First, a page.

The European Commission recently announced a call for proposals to improve the network of Safe & Secure Truck Parking Areas (SSTPAs), worth €100 million. Greece can submit proposals for the radical upgrading of existing parking spaces and for the construction of modern service stations along the Egnatia Highway.

In order to avoid the long delays and the environmental burden caused by the large number of toll stations, up-to-date methods of toll collection should be adopted, e.g. through the electronic registration of entry and monitoring of each vehicle and the payment of the appropriate tolls upon its exit from the highway.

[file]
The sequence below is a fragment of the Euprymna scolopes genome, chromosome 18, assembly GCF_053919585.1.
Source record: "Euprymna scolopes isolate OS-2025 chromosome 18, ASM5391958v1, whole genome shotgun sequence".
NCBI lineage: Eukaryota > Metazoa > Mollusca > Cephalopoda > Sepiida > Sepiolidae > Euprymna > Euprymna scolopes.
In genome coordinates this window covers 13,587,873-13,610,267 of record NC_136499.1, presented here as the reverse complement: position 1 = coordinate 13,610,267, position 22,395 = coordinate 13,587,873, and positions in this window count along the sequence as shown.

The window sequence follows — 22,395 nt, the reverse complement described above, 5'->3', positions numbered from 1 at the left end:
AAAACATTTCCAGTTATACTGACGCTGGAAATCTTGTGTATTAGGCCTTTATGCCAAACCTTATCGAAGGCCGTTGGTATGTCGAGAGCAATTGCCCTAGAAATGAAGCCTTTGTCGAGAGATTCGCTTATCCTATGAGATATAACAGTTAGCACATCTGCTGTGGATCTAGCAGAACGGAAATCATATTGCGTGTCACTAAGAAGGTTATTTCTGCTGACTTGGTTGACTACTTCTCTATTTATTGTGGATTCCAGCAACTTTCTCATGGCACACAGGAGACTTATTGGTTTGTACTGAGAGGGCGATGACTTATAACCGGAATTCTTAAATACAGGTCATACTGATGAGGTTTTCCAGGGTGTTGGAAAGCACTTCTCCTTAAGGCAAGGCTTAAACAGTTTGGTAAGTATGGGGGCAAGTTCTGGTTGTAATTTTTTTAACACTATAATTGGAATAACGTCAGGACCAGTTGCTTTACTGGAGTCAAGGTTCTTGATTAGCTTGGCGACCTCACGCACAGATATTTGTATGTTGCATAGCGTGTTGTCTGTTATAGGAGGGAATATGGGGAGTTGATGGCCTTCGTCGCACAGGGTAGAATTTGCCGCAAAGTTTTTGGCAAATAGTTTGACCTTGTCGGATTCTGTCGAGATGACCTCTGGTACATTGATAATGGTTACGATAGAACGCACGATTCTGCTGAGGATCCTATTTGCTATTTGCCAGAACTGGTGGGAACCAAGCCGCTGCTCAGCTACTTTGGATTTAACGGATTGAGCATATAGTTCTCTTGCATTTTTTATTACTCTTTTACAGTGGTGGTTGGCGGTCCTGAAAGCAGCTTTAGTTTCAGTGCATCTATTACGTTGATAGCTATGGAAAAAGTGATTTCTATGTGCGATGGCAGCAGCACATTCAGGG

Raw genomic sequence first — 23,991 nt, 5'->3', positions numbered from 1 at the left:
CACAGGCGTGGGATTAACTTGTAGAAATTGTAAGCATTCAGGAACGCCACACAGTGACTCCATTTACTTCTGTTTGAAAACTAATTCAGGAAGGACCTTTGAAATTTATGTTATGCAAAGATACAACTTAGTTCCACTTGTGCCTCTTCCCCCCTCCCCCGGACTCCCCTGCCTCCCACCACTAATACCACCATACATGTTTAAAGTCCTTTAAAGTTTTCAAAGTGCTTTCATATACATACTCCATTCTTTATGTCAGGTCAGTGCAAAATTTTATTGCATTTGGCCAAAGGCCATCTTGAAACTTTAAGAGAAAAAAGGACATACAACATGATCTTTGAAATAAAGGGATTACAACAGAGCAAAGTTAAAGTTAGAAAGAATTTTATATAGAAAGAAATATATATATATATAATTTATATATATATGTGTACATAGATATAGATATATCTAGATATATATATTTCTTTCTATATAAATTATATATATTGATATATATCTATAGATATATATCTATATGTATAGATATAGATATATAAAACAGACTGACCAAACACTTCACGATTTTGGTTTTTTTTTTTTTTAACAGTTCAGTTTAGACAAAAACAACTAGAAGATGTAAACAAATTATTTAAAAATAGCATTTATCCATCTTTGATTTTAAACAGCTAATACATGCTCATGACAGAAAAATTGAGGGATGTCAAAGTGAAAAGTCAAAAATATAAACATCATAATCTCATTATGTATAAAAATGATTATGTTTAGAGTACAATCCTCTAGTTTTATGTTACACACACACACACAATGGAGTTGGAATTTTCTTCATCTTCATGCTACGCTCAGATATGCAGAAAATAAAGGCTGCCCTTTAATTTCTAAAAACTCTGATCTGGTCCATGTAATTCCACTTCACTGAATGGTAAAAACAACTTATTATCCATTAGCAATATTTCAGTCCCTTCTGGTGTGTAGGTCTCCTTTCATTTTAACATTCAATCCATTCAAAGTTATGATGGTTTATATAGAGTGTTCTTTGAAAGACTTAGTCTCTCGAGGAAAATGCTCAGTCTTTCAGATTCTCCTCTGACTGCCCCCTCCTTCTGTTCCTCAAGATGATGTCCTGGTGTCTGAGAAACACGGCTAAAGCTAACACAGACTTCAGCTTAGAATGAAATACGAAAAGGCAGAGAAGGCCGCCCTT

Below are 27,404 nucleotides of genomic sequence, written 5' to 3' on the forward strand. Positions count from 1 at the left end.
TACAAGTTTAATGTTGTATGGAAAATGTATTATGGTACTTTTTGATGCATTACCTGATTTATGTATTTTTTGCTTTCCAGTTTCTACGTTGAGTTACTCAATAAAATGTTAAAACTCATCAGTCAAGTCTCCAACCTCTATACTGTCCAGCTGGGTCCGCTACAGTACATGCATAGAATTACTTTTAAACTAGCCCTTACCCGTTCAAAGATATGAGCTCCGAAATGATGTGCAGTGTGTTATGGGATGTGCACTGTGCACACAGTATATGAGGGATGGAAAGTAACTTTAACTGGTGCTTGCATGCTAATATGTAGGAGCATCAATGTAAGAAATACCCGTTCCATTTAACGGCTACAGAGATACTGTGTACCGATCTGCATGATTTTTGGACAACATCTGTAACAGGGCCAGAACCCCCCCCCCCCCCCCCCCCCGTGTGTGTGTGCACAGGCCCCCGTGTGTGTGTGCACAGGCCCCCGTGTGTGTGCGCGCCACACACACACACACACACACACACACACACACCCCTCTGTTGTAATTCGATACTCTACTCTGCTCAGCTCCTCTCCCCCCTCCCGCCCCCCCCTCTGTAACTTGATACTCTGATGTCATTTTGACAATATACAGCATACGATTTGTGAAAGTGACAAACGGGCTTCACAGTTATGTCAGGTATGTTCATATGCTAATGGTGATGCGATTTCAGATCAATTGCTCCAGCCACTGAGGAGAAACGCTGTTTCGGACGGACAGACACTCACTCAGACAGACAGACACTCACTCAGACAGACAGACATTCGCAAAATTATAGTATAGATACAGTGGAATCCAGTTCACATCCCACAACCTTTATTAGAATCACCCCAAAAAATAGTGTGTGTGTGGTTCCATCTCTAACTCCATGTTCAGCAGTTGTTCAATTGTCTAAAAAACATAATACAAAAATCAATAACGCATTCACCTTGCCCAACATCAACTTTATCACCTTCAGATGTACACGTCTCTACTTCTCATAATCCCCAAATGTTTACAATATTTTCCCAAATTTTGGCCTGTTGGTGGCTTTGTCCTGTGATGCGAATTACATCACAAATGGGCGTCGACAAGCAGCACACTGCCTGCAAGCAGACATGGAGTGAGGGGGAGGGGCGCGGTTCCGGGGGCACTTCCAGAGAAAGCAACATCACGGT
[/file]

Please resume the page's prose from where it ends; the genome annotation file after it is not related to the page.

I consider it necessary to also refer to the Kipoi border station on the Greek-Turkish border, which is unable to respond to the increased traffic: Kilometers-long queues of trucks and passenger cars often form on the Greek side, especially during the summer months. For the drivers and passengers of these vehicles, who often wait for hours or days to go through the necessary checks, there is no provision of any service whatsoever, even for their human needs. Unsightly and dangerous pollution of the immediate environment is visible along the entire length of the last kilometers before the border station.

It is worth noting that, for its part, Turkey is currently completing the second upgrade of its own border station at Ipsala, with the now well-known “opulence” – but also impressive functionality – used for its public buildings and infrastructure projects. The inevitable comparison is stark.